Ali Hanson loves the culture surrounding wine. Five years living in “dreamy” Santa Barbara will do that to a person.

The Buffalo, Minn., native moved there after college with her now husband, and the pair would spend evenings at their favorite wine-tasting rooms in the city, and weekends visiting wineries in the area with friends. “It very much became part of our social life,” Hanson said.

So when the couple started to plan moving back to Minnesota last year, Hanson wondered, “What do we want to bring back from California?”

Wine, of course.

More specifically, the wine-tasting room scene they had fallen in love with, which put each bottle into context.

“The product itself is lovely,” Hanson explained, “but it’s so much more than that. It’s the human connection. There’s a story behind every bottle, a family behind every bottle. Learning about the journey and what goes into it, how many hands touch it, and also the uniqueness of wine — you’re never going to get the same thing twice.”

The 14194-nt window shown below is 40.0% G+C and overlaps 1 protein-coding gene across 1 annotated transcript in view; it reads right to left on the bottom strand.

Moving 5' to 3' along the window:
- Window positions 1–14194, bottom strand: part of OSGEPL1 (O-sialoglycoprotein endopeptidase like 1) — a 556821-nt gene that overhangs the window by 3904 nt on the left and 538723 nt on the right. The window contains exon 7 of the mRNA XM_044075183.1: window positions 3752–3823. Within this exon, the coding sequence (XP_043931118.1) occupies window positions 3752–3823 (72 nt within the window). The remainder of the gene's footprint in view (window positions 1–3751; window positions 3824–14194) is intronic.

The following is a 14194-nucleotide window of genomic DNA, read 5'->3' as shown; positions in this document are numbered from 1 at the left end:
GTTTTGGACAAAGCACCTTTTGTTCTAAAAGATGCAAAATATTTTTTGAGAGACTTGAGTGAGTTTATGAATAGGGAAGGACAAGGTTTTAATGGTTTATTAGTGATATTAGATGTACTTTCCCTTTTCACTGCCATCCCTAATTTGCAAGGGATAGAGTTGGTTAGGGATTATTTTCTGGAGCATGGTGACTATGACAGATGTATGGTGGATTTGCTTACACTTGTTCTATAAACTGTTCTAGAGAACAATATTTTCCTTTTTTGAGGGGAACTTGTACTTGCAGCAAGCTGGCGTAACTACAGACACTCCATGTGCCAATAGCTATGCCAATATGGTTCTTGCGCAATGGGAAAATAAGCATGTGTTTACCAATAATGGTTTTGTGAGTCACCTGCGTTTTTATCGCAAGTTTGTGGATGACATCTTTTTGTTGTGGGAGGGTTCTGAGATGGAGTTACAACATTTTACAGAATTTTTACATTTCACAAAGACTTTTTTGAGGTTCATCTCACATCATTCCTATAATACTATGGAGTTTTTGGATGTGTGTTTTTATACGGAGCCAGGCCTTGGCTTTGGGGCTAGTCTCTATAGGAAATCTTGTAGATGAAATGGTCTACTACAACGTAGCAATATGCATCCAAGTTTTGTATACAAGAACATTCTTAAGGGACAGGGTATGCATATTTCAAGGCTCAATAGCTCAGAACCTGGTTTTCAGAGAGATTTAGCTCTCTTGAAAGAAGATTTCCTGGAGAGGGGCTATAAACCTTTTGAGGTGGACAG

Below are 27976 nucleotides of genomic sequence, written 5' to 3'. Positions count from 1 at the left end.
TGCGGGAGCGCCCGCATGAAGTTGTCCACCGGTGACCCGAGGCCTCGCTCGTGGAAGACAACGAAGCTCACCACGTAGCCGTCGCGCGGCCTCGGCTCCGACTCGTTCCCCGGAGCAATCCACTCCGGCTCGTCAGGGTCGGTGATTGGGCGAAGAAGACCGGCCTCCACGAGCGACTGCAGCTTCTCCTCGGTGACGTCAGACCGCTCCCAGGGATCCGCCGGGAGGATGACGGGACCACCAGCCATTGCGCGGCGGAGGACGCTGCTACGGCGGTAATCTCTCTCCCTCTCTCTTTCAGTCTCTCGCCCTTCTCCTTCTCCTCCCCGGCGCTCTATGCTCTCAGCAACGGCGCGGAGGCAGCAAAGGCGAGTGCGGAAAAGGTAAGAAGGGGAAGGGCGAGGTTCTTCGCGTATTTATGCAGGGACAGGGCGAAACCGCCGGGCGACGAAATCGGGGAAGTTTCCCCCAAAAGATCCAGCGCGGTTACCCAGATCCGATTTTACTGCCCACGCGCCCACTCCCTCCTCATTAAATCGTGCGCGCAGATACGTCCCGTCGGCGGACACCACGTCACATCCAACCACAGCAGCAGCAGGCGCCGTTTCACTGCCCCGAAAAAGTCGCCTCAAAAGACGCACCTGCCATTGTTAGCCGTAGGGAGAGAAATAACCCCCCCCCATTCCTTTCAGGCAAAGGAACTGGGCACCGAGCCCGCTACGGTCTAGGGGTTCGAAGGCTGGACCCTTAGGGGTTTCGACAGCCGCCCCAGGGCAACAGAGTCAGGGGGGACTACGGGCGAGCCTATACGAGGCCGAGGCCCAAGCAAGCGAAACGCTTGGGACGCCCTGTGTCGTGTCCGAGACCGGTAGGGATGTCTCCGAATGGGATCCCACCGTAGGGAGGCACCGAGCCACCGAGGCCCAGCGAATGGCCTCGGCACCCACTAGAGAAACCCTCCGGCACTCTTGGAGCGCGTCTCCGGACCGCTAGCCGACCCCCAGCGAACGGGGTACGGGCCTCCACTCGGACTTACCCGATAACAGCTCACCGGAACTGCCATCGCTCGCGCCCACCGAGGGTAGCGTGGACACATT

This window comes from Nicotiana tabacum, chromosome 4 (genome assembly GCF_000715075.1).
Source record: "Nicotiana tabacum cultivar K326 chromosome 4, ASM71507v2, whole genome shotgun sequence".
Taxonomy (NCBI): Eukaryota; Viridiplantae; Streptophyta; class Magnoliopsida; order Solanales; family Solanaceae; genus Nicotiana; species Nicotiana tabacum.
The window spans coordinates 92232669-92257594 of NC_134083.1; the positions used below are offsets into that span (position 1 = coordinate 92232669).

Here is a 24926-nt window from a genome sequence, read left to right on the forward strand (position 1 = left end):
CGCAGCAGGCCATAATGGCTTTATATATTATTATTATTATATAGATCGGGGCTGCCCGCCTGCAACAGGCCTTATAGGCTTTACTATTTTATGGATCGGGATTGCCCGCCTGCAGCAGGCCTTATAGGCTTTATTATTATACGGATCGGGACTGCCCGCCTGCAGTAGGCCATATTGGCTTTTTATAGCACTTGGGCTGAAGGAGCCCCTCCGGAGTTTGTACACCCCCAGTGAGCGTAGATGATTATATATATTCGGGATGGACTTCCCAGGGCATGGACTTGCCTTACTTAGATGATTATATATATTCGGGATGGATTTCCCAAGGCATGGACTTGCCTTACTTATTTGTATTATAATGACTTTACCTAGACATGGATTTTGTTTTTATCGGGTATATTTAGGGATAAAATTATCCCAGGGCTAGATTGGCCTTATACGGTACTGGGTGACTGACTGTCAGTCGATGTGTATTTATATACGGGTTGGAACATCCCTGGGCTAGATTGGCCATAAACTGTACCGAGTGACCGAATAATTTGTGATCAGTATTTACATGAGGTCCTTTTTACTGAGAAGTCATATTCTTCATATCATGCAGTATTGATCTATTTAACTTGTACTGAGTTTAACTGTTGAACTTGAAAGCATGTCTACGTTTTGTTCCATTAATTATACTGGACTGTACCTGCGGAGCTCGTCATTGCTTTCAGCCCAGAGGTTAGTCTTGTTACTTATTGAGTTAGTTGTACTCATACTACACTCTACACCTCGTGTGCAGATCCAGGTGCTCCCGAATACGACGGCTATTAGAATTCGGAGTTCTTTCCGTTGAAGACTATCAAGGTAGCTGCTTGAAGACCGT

This month, a dash of that California wine experience comes to Hopkins with the opening of the Vine Room (756 Mainstreet, Hopkins, 952-300-3534, The plant-filled space is bringing a “contemporary California vibe” to Mainstreet, beginning Aug. 16.

“There really wasn’t a lot in the wine bar category,” Hanson said about the location. “Looking in the suburbs, there was a huge opportunity.”

The wine list will offer four curated, rotating wine flights so guests can taste more of the selections — many of which are sustainably produced, biodynamic and from California. There will also be beers from Hopkins’ LTD Brewing and Minnetonka’s Unmapped Brewing on tap, “so we have something for every palate,” Hanson said.

There will be food for snacking: cheese and charcuterie boards, hummus and vegetables, warm Brie with fruit, “enough there to allow you to stay for a second glass.”

The Vine Room will be open evenings during the week, and starting at noon on the weekends. There will be live music, wine education classes, and a yoga and wine pairing.

Hanson expects Twin Citians will make the short drive to Hopkins for a taste, as wine lovers stake their claim in a saturated beer world.

“The brewery scene came and exploded,” she said. “I think people are going to be excited about what’s next.”